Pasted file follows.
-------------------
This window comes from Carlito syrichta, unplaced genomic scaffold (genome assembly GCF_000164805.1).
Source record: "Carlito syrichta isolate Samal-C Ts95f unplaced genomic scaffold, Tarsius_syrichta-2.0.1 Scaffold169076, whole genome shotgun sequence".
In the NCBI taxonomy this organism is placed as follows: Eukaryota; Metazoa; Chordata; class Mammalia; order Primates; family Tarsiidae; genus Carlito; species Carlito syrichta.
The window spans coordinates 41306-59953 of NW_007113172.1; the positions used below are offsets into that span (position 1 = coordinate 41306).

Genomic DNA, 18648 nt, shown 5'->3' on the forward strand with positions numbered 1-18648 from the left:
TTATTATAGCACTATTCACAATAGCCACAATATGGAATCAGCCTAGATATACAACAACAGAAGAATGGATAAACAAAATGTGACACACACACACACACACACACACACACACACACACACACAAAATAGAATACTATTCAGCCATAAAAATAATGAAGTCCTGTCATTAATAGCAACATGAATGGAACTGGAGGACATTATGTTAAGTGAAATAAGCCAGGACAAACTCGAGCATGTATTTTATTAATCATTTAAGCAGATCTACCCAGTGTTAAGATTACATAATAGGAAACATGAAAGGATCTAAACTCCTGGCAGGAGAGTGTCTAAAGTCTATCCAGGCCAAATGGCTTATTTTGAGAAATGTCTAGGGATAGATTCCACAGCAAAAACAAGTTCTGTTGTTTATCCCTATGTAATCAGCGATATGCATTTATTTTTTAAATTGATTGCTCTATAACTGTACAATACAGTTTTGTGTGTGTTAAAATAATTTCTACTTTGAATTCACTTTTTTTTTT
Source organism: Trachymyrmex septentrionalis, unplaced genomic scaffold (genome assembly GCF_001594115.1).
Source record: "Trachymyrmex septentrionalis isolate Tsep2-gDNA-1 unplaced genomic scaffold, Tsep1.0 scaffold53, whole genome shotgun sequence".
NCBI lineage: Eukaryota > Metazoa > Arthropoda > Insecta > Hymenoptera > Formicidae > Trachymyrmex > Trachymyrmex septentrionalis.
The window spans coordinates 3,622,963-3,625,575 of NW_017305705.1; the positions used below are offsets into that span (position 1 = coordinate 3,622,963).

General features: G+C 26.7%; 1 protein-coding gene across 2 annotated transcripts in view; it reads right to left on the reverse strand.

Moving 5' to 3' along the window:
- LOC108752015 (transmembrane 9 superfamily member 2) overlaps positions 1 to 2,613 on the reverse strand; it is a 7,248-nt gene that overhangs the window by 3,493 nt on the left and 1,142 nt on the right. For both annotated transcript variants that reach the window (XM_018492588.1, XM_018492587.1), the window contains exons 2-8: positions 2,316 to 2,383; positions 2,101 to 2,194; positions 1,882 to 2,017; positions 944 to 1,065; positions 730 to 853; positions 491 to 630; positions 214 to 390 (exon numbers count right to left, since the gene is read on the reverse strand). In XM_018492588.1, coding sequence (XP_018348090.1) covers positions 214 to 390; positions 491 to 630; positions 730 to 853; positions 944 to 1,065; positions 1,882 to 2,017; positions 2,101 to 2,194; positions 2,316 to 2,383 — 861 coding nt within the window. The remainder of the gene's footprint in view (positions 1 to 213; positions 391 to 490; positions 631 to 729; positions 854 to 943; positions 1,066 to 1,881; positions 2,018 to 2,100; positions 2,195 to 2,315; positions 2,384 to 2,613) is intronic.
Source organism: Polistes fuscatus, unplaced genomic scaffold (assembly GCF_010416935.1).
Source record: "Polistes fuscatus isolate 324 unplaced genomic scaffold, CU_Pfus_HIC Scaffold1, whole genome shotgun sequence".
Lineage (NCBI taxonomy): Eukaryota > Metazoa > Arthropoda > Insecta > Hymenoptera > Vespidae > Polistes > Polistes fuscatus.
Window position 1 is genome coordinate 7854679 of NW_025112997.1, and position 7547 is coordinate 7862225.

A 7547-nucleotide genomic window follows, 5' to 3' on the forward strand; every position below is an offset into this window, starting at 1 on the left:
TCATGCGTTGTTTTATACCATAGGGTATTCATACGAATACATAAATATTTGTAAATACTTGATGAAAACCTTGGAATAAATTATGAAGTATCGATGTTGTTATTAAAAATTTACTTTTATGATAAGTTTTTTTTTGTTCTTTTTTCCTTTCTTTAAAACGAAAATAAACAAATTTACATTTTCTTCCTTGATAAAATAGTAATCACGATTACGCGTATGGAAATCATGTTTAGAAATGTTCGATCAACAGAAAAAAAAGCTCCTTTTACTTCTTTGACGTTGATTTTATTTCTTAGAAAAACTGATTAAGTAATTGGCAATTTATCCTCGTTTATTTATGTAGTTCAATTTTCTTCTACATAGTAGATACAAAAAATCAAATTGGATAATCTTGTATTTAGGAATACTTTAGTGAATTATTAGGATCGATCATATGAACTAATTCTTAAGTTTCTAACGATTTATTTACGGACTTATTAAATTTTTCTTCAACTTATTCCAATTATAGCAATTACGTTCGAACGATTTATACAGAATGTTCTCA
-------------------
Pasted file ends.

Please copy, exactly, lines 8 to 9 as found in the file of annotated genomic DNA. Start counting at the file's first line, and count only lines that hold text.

Source record: "Trachymyrmex septentrionalis isolate Tsep2-gDNA-1 unplaced genomic scaffold, Tsep1.0 scaffold53, whole genome shotgun sequence".
NCBI lineage: Eukaryota > Metazoa > Arthropoda > Insecta > Hymenoptera > Formicidae > Trachymyrmex > Trachymyrmex septentrionalis.